Selecting a more tolerant crop offers a very practical solution to toxicity problems. There are degrees of sensitivity to sodium and chloride just as there are degrees of sensitivity to salinity. The selection of tolerant root stocks or cultivars is another method of changing the crop to cope with existing conditions. 

Risk assessment

In the old guidelines, WHO 1989 recommended the implementation of rather stringent approach depending mainly on single barrier approach. This approach requires treating wastewater at a state-of-the-art treatment plant to render treated water of an acceptable quality for reuse purposes. In 2006 WHO-FAO-UNEP issued new guidelines for the use of treated wastewater. The new guidelines encourage the use of multiple barriers approach which is more flexible and less stringent. This approach combines treatment and post-treatment barriers compared to the old approach that relies solely on treatment plant as the only reliable control measure. The rationale for this flexibility is due to the understanding of socioeconomic status of developing countries and the dire need to exploit treated wastewater in dry countries. However, it is by no means acceptable to use partially treated wastewater in a way that compromises the health of people. For a rationale adaptation and implementation of the new guidelines, a risk management system shall be in place in areas where treated wastewater is used for irrigation.

Risk Management System as defined by the new WHO guidelines is the systematic evaluation of the wastewater use system, the identification of hazards and hazardous events, the assessment of risks and the development and implementation of preventative strategies to manage the risks. The development of risk management system should consider the following:

  1. Boundary identification for the entire system
  2. Boundaries identification for each involved stakeholder
  3. Risk identification: list all risks associated with the use of reclaimed water from the point of source until consumer table (biological, chemical, physical)
  4. Risk assessment for all risks in terms of frequency and consequences (human health impact, soil degradation, ground water pollution) to end up with risk quantification which in turn allows risk prioritization
  5. Appraisal of existing monitoring programs to assess their efficiency , and if there is a need to further develop new programs(i.e. soil, water and ground water monitoring programs)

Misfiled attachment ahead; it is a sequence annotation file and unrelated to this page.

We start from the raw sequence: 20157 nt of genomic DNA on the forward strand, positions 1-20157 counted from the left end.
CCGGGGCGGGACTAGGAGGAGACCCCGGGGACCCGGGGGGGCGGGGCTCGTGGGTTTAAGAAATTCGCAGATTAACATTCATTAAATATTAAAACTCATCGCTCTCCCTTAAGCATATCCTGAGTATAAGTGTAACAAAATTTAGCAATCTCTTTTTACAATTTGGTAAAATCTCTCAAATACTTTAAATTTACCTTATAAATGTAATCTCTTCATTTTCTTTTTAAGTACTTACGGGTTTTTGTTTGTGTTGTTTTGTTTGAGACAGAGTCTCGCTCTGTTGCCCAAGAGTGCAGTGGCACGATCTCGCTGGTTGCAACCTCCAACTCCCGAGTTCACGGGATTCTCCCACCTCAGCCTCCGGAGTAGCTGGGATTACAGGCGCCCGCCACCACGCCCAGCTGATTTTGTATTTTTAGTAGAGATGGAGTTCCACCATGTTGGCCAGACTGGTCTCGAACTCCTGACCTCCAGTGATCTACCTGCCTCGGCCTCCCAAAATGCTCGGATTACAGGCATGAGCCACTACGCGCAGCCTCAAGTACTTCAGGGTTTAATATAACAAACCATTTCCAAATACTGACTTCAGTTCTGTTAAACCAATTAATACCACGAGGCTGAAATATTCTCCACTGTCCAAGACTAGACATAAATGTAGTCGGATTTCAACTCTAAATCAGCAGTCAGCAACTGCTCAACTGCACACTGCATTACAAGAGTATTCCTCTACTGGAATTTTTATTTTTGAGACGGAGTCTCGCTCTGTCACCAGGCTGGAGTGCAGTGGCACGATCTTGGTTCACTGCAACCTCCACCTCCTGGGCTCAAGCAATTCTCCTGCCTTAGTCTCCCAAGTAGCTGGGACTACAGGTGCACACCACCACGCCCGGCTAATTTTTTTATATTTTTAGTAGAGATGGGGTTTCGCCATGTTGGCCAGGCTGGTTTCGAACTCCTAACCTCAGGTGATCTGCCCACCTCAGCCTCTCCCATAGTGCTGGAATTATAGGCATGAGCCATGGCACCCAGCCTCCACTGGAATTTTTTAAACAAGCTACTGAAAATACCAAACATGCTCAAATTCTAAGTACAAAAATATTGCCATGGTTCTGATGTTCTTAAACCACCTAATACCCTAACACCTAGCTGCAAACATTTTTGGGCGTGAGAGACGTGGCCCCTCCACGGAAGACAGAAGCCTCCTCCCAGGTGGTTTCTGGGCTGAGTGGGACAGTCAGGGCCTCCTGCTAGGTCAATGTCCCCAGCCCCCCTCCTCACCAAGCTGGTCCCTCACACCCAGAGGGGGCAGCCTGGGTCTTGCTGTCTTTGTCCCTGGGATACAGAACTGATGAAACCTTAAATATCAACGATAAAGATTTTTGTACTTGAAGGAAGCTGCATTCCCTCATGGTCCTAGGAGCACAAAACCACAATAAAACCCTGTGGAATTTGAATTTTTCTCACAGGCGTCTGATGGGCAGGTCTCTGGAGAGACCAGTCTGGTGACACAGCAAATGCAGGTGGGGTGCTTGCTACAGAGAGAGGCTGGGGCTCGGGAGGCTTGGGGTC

6. Assessment of the existing risk management measures (hazard barriers like treatment plant, drip irrigation, natural die-off and hygiene practices etc.)
  7. Propose further risk management measures to curb risks occurrence.

The committee from different governmental institutions Led by GTZ; attended 9 meetings, the first meeting was on July 9th, 2009 and the last one was on January 5th, 2010. Throughout these meeting, a risk monitoring and management plan for the safe use of reclaimed water upstream and downstream KTR was developed through the following tasks:

  1. Review the mandate of each relevant institution and identify responsibilities
  2. Undertake a hazard assessment and a risk characterization for the pilot area
  3. Assess the existing control measures and propose new ones where needed
  4. Assess the existing monitoring system, Identify overlaps and gaps, and propose new monitoring system where needed
  5. Develop a risk management plan
  6. Document the system.

It has been found that the existing regulations for using treated wastewater in agriculture should be reviewed and issuing a new guide lines for treated wastewater use in irrigation; as the Jordan regulations for using this type of water depend on a very restricted regulations JS (893/2006).14,15


Re-using wastewater is advantageous because it can remove a potential cause of surface or ground water pollution and, at the same time, release higher quality water for other uses. It is therefore recommended to carry out extensive environmental research on a yearly basis to test for all parameters of water. By continuous monitoring and testing, it can be known whether the quality of water has remained the same, improved or exacerbated.

This study shows that the localized irrigation system (drip, trickle or splitter) is the most suitable method of irrigation in the Jordan Valley. The high sodium and chloride concentrations prohibit the use of surface and sprinkler irrigation, selecting a more tolerant crop offers a very practical solution to toxicity problems.

And, because wastewater contains impurities, careful consideration must be given to the long-term effects on soils by actually testing the soils for salinity, nutrient and trace element content.

Finally depending on the risk assessment new irrigation water quality guidelines should be issued.



Conflicts of interest

Authors declare that there is no conflict of interest.